Cover image for Silk Road journeys when strangers meet
Title:
Silk Road journeys when strangers meet
Author:
Ma, Yo-Yo, 1955- , performer.
Publication Information:
New York : Sony Classical, p&c2001.
Physical Description:
1 audio disc (79 min.) : digital, stereophonic ; 4 3/4 in.
General Note:
Kayhan Kalhor's "Blue as the turquoise night of Neyshabur" was written in May 2000 on commission for the Silk Road Project, Inc.

Program notes (in English, French & German), artist & instrument information in booklet (26 p.) inserted in container.

Compact disc.
Contents:
Mongolian traditional long song -- Legend of Herlen / Byambasuren Sharav -- Blue little flower (Chinese traditional) -- Mido mountain (Chinese traditional) -- Moon over Guan mountains / Zhao Jiping -- Five Finnish folksongs (No. 3 & No. 5) / Michio Mamiya -- Avaz-e dashti (Persian traditional) -- Habil-Sayagy = In Habil's style / Franghiz Ali-Zadeh -- Blue as the turquoise night of Nayshabur / Kayhan Kalhor -- Chi passa per'sta strada / Filippo Azzaiolo -- Desert capriccio / Tan Dun.
UPC:
696998978225
Format :
Music CD

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Summary

Summary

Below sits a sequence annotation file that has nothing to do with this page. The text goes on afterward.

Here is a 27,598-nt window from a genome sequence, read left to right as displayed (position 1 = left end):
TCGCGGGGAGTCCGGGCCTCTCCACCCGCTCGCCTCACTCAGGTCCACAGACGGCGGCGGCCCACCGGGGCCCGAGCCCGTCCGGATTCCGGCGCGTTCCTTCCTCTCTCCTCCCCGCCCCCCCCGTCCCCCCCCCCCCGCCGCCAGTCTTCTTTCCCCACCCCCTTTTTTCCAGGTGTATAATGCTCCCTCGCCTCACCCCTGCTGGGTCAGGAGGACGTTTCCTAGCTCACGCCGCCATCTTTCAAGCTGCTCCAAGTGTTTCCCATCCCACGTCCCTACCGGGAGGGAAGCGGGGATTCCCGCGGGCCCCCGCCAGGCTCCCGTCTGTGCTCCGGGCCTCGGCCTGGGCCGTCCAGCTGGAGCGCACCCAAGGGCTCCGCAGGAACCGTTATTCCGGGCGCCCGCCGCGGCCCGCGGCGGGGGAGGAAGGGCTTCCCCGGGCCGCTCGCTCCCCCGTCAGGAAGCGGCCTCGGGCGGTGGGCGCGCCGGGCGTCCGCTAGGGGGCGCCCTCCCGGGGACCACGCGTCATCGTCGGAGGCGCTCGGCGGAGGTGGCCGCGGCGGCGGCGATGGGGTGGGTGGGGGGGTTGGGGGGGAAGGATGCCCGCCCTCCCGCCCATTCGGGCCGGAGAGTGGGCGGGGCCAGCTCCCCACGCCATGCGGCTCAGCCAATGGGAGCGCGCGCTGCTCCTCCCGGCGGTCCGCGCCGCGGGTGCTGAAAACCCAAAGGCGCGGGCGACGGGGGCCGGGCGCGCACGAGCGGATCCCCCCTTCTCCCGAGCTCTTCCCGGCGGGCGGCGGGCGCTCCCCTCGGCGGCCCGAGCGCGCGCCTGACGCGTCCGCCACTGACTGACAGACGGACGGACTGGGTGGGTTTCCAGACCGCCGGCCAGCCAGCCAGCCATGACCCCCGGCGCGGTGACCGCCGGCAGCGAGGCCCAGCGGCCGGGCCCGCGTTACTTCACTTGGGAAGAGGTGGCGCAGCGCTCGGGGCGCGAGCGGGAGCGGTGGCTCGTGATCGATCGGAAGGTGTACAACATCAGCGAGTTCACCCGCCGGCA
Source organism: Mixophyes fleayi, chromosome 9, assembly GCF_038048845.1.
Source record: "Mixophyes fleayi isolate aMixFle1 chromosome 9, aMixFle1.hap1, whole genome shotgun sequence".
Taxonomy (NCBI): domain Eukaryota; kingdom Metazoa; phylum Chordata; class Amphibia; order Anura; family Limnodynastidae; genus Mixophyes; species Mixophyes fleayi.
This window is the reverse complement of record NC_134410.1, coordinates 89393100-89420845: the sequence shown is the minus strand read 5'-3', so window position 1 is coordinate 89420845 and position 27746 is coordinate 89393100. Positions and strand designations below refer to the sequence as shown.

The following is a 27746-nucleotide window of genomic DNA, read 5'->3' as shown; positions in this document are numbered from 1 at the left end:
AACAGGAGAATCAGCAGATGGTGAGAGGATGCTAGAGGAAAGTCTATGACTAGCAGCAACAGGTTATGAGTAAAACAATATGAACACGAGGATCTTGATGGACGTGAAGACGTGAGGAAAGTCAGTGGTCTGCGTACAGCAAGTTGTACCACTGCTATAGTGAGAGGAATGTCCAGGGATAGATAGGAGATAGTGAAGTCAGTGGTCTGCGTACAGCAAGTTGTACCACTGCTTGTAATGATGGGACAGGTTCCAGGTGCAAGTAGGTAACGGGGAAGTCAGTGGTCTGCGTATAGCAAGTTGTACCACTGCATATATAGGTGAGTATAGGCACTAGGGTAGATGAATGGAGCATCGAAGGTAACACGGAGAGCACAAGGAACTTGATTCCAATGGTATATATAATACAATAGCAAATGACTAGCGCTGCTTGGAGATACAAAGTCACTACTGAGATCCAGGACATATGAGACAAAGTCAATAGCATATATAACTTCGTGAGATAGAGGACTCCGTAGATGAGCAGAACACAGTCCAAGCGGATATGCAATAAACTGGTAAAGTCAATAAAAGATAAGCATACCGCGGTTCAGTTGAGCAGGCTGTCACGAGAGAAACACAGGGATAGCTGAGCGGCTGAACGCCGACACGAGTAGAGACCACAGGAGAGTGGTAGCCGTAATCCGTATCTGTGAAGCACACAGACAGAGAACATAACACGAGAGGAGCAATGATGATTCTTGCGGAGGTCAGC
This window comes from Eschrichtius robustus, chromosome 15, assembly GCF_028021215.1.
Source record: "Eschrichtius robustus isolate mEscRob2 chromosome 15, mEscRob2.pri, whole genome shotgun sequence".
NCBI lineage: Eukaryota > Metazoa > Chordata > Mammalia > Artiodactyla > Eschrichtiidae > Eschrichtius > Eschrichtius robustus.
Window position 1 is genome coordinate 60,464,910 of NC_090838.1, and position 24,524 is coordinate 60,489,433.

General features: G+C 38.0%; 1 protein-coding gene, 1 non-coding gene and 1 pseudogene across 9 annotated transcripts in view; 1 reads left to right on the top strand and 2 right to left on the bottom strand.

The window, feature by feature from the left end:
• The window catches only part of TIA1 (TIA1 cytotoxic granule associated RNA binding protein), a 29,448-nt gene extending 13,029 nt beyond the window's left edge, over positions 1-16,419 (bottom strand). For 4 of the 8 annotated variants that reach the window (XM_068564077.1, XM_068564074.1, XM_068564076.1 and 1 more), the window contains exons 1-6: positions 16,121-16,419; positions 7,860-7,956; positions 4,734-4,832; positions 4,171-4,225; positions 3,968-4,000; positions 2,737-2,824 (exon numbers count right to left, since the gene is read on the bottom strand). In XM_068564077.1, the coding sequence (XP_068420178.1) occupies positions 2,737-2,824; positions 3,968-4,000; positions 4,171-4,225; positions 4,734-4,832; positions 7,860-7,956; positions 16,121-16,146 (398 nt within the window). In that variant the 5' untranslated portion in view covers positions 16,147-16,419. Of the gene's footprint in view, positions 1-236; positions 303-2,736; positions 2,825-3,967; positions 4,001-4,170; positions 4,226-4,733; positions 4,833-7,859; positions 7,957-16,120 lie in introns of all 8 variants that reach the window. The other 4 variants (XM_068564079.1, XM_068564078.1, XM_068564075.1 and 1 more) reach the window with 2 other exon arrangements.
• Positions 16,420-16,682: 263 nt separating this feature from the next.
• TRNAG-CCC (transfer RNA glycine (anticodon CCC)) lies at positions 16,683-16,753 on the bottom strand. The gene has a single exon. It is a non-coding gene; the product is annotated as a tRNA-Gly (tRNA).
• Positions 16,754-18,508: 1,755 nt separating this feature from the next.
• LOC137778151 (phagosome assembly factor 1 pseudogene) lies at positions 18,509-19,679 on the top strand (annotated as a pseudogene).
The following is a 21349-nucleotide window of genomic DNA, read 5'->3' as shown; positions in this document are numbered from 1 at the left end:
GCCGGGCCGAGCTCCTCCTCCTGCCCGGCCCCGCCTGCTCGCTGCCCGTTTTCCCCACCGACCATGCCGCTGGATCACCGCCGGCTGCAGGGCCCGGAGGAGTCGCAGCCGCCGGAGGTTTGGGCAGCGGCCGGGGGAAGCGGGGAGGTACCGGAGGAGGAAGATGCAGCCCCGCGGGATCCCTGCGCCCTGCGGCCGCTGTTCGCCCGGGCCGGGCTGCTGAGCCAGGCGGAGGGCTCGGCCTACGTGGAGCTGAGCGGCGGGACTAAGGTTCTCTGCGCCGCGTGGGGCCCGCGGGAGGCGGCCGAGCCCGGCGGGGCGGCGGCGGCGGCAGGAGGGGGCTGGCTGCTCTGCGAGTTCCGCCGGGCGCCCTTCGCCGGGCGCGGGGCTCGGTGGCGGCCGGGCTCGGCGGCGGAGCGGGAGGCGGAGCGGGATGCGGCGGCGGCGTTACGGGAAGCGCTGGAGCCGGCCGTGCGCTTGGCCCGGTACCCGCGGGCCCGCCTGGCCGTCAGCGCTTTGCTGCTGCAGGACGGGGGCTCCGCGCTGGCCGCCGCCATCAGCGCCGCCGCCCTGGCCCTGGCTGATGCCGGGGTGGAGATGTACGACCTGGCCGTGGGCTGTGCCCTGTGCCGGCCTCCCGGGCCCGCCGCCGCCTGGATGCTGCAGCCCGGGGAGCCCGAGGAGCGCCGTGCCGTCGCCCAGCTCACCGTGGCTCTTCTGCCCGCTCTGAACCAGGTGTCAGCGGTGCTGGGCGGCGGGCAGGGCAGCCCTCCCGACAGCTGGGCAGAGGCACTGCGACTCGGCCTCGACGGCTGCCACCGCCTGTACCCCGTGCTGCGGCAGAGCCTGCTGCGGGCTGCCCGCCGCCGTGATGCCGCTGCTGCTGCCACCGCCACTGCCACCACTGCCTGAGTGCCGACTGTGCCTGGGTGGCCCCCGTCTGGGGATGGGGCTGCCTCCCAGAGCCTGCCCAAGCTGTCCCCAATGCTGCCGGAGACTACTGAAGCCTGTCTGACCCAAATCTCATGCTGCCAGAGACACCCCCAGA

Recorded as part of the ongoing Silk Road Project, Silk Road Journeys brings together composers from the elusive, ancient Silk Road that crosses from China to the Middle East with musicians from both West and East. It's both ambitious and daring, two qualities that have been trademarks of Yo-Yo Ma's career. For its modernity and mix of Asian and Western instruments, though, it hews close to tradition (and not merely on Mongolian Traditional Long Song), although the departure into the Italian Renaissance for Chi Passa Per'sta Strada makes for an interesting, more formal and graceful aid in the whole. But the multicultural Silk Road itself makes for a good metaphor for this album, with the sheng, an ancient form of mouth organ, alongside the cello on the traditional Blue Little Flower, for example. While it might seem strange to find Michio Mamiya's Five Finnish Folksongs here, it makes sense; the Saami people of Finland were nomadic, and traveled as far as the Silk Road. But the instruments, from Wu Man's pipa to Joel Fan's piano, work together, whether on traditional or commissioned material, to create something that's challenging to both listeners and performers and offers a strong impression of the journeys of the past. ~ Chris Nickson


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